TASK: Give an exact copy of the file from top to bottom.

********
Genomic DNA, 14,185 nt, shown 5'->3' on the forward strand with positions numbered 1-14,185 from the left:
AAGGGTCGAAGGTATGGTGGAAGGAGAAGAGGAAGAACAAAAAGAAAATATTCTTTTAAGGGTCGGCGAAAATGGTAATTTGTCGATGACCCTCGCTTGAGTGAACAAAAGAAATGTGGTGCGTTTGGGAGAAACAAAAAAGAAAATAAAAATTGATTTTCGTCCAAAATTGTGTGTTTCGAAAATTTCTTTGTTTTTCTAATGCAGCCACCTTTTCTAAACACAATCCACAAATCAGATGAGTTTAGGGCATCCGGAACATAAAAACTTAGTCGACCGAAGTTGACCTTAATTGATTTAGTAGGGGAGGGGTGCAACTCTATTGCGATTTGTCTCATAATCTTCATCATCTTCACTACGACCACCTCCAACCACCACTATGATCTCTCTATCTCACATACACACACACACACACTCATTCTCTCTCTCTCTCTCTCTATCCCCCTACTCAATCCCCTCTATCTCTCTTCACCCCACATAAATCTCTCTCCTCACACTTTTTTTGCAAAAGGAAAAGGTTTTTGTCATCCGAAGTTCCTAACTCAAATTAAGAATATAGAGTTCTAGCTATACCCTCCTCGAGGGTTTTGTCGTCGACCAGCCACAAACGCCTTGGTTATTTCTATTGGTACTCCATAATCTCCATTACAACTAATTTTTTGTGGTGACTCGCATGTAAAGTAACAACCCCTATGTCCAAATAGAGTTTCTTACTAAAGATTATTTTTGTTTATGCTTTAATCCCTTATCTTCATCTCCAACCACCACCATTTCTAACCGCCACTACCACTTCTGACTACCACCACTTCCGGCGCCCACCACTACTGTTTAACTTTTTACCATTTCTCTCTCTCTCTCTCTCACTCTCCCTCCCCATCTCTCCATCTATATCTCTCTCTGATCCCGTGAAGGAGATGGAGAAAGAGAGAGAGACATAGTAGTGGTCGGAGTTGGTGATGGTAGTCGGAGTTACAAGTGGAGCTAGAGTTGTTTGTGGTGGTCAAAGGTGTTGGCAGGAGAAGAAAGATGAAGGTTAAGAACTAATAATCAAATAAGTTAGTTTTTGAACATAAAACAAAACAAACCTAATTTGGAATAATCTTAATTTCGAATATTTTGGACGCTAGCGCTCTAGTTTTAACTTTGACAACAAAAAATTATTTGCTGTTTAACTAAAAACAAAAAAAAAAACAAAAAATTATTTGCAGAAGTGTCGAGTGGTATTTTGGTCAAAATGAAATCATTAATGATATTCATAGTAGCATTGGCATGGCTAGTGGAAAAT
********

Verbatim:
Genomic DNA, 14,185 nt, shown 5'->3' on the forward strand with positions numbered 1-14,185 from the left:
AAGGGTCGAAGGTATGGTGGAAGGAGAAGAGGAAGAACAAAAAGAAAATATTCTTTTAAGGGTCGGCGAAAATGGTAATTTGTCGATGACCCTCGCTTGAGTGAACAAAAGAAATGTGGTGCGTTTGGGAGAAACAAAAAAGAAAATAAAAATTGATTTTCGTCCAAAATTGTGTGTTTCGAAAATTTCTTTGTTTTTCTAATGCAGCCACCTTTTCTAAACACAATCCACAAATCAGATGAGTTTAGGGCATCCGGAACATAAAAACTTAGTCGACCGAAGTTGACCTTAATTGATTTAGTAGGGGAGGGGTGCAACTCTATTGCGATTTGTCTCATAATCTTCATCATCTTCACTACGACCACCTCCAACCACCACTATGATCTCTCTATCTCACATACACACACACACACACTCATTCTCTCTCTCTCTCTCTCTATCCCCCTACTCAATCCCCTCTATCTCTCTTCACCCCACATAAATCTCTCTCCTCACACTTTTTTTGCAAAAGGAAAAGGTTTTTGTCATCCGAAGTTCCTAACTCAAATTAAGAATATAGAGTTCTAGCTATACCCTCCTCGAGGGTTTTGTCGTCGACCAGCCACAAACGCCTTGGTTATTTCTATTGGTACTCCATAATCTCCATTACAACTAATTTTTTGTGGTGACTCGCATGTAAAGTAACAACCCCTATGTCCAAATAGAGTTTCTTACTAAAGATTATTTTTGTTTATGCTTTAATCCCTTATCTTCATCTCCAACCACCACCATTTCTAACCGCCACTACCACTTCTGACTACCACCACTTCCGGCGCCCACCACTACTGTTTAACTTTTTACCATTTCTCTCTCTCTCTCTCTCACTCTCCCTCCCCATCTCTCCATCTATATCTCTCTCTGATCCCGTGAAGGAGATGGAGAAAGAGAGAGAGACATAGTAGTGGTCGGAGTTGGTGATGGTAGTCGGAGTTACAAGTGGAGCTAGAGTTGTTTGTGGTGGTCAAAGGTGTTGGCAGGAGAAGAAAGATGAAGGTTAAGAACTAATAATCAAATAAGTTAGTTTTTGAACATAAAACAAAACAAACCTAATTTGGAATAATCTTAATTTCGAATATTTTGGACGCTAGCGCTCTAGTTTTAACTTTGACAACAAAAAATTATTTGCTGTTTAACTAAAAACAAAAAAAAAAACAAAAAATTATTTGCAGAAGTGTCGAGTGGTATTTTGGTCAAAATGAAATCATTAATGATATTCATAGTAGCATTGGCATGGCTAGTGGAAAAT